Gordon Brown and the Labour debacle

One could be forgiven for feeling that more than enough cyber-ink has been spilled over Labour’s disastrous showing in the local elections and the events leading up to them. But there are some quite important things going on here, with roots in events long before Brown’s ill-starred assumption of the Labour leadership. So here are a few thoughts.

The 10p tax band

This, of course, is the big one. It was obvious a year ago that this was going to hit Labour’s core support hard. With hindsight it looks like the most appalling misjudgement; one wonders why on earth Brown, Prime Minister in waiting, decided to do it, and why Tony Blair – fatally compromised by the Iraq disaster but still with a political nous that Brown all to evidently lacks – concurred.

One interpretation is hubris. Perhaps an Autumn 2007 election was already in the offing; here was a nice tax bribe to the middle classes that could be presented as tax reform (the 2007 Budget documents describe the measure as being about fairness). Labour felt confident that it could count on the support of its heartlands while bringing along suburbia with a bribe.

What sort of mindset does this reveal? Is there anyone in the New Labour high command who understands life on £18,000 per year – not least given the huge increases in energy and food costs in recent months, and the utter impossibility of buying a house on those sorts of earnings (more of which in a moment)? People don’t like being taken for granted, and New Labour appears to have no understanding of the sort of pride and solidarity that lies at the heart of the old Labour movement. This was an insult. New Labour is made up of people who simply haven’t been there.

The real economy

House prices are coming down with a crash. Now that hurts the middle classes – but Labour’s core supporters on lower incomes have been denied the prospect of ever owning a house, in a society whose obsession with property ownership can be seen on every news-stand and across hours of television scheduling.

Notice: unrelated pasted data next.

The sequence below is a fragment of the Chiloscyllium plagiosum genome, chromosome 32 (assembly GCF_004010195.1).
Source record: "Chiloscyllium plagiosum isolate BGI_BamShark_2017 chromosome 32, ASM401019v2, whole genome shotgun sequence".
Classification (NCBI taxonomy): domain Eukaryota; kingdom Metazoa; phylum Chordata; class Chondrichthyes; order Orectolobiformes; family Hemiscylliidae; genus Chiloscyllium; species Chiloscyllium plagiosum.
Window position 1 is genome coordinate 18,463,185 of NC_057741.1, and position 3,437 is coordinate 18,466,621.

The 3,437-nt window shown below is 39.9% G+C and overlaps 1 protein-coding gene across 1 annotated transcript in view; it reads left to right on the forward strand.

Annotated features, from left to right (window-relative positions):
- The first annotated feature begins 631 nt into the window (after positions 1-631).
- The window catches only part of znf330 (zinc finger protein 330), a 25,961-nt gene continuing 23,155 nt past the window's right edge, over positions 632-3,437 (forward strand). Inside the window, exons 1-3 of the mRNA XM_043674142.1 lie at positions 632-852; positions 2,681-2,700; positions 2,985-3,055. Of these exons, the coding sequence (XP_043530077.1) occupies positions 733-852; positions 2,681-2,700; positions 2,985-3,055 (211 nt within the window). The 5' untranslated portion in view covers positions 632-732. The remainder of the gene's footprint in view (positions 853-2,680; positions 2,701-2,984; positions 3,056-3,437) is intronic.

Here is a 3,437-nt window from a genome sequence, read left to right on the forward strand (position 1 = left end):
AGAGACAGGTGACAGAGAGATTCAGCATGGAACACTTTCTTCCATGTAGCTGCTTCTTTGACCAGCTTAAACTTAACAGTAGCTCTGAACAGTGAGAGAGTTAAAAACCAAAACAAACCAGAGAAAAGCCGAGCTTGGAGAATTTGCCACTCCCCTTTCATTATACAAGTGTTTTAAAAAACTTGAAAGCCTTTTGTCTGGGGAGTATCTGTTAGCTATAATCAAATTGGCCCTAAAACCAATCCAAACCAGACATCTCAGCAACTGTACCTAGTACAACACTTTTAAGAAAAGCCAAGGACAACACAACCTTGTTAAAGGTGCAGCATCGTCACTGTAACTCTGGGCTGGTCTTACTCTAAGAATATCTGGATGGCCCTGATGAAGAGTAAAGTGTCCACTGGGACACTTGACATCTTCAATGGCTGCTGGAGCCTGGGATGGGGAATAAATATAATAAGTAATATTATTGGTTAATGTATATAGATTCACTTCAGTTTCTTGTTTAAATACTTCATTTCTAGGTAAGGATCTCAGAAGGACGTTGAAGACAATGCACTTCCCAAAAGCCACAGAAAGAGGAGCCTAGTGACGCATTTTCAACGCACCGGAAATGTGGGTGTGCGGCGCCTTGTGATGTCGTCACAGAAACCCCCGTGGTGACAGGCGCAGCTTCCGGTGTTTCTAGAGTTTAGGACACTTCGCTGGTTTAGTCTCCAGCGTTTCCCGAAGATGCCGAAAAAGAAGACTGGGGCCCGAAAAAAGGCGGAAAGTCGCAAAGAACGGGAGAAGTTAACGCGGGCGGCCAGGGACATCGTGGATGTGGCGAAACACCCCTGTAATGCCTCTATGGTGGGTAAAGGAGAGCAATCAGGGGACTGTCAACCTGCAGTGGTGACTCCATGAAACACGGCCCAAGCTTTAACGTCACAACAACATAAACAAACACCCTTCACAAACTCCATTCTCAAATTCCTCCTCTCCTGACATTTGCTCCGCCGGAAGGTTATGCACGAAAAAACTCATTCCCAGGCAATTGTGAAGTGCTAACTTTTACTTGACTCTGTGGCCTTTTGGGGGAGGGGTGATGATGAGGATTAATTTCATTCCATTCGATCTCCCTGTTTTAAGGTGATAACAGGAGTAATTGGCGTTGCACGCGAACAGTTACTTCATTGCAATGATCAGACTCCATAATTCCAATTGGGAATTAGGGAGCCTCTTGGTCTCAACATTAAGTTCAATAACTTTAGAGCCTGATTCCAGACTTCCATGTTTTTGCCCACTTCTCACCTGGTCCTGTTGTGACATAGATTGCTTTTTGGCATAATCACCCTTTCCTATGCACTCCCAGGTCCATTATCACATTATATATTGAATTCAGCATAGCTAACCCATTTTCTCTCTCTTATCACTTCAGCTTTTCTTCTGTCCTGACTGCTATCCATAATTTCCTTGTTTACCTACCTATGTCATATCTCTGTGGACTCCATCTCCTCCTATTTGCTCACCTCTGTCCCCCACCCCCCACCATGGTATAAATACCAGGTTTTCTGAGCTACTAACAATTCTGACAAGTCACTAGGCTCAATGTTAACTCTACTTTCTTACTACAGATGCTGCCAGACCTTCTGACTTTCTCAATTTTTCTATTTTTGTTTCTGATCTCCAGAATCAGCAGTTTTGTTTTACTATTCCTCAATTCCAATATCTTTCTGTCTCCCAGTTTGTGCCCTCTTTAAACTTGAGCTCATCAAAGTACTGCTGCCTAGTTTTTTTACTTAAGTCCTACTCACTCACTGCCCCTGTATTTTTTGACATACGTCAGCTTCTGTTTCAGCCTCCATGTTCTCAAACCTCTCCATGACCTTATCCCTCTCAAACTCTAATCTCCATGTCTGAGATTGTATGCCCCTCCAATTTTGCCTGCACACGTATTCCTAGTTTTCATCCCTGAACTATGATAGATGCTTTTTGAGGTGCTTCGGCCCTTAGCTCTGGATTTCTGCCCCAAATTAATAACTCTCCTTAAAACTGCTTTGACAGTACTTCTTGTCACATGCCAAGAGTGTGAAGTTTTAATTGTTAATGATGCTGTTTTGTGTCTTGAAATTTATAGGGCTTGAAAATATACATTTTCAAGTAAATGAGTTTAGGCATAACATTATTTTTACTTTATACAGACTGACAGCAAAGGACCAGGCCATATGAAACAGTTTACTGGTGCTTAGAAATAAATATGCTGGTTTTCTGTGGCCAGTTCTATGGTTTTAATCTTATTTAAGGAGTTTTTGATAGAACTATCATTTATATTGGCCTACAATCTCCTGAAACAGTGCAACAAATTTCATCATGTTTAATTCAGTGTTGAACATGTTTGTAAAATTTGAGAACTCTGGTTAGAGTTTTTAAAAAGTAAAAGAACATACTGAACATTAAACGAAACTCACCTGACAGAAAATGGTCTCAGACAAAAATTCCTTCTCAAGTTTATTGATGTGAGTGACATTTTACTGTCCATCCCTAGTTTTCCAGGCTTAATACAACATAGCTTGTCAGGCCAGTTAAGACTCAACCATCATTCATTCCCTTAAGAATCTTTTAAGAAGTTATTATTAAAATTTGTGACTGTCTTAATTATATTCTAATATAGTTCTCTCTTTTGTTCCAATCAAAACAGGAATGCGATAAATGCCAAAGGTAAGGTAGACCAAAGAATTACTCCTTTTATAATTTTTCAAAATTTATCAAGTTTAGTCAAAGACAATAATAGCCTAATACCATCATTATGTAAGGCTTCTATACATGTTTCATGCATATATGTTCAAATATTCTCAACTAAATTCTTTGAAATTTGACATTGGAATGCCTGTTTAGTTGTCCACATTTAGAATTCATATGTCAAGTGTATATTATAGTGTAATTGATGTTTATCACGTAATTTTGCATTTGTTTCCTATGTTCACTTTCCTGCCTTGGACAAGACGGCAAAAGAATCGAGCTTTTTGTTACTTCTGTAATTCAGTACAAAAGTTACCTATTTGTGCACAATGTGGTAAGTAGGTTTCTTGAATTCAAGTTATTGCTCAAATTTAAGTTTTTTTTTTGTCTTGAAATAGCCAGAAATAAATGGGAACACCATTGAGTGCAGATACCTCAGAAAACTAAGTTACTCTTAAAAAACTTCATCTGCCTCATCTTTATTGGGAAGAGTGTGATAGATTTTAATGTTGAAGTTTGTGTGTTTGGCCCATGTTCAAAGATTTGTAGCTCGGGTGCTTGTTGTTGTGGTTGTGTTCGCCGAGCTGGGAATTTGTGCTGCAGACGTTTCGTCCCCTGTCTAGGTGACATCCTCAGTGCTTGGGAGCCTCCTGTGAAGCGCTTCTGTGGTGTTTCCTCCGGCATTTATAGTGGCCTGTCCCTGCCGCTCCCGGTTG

New Labour and the like-minded media have failed to answer a simple question – in what way can Britain be said to be a prosperous society when the ability to own the most basic necessity of life – a roof over one’s head – is denied to an increasing number of people?

And there’s more – how can Britain be said to be a prosperous society when the economy has been driven by record levels of personal debt? And when commodities that were once free (like higher education) attract an ever increasing cost? And when public services are perceived to be declining, but are increasingly run for profit by unaccountable businesses?

There is a powerful contrast between the rhetoric of New Labour politicians, of the media and of the interminable lifestyle programmes on TV, and the reality for many people. And who is the Iron Chancellor who has presided over all this?

Now I’m not going to get into the rhetoric about “tax and spend” Labour. A lot of the rhetoric about high taxation is in my view essentially middle class whingeing, and unsupported by the facts (for example the cost of motoring has fallen substantially, and continues to fall, in real terms. Fact.) And I’m not going to defend Cameron’s Tory Party, which seems to be about putting a new gloss on the same old people and policies. But there is a real feeling that people have got poorer, and have less power, under New Labour. And it seems to me that that is what really did the damage.

And Gordon Brown’s mea culpas on network TV today showed no sign of recognising this, and it is not really possible to see how they could.


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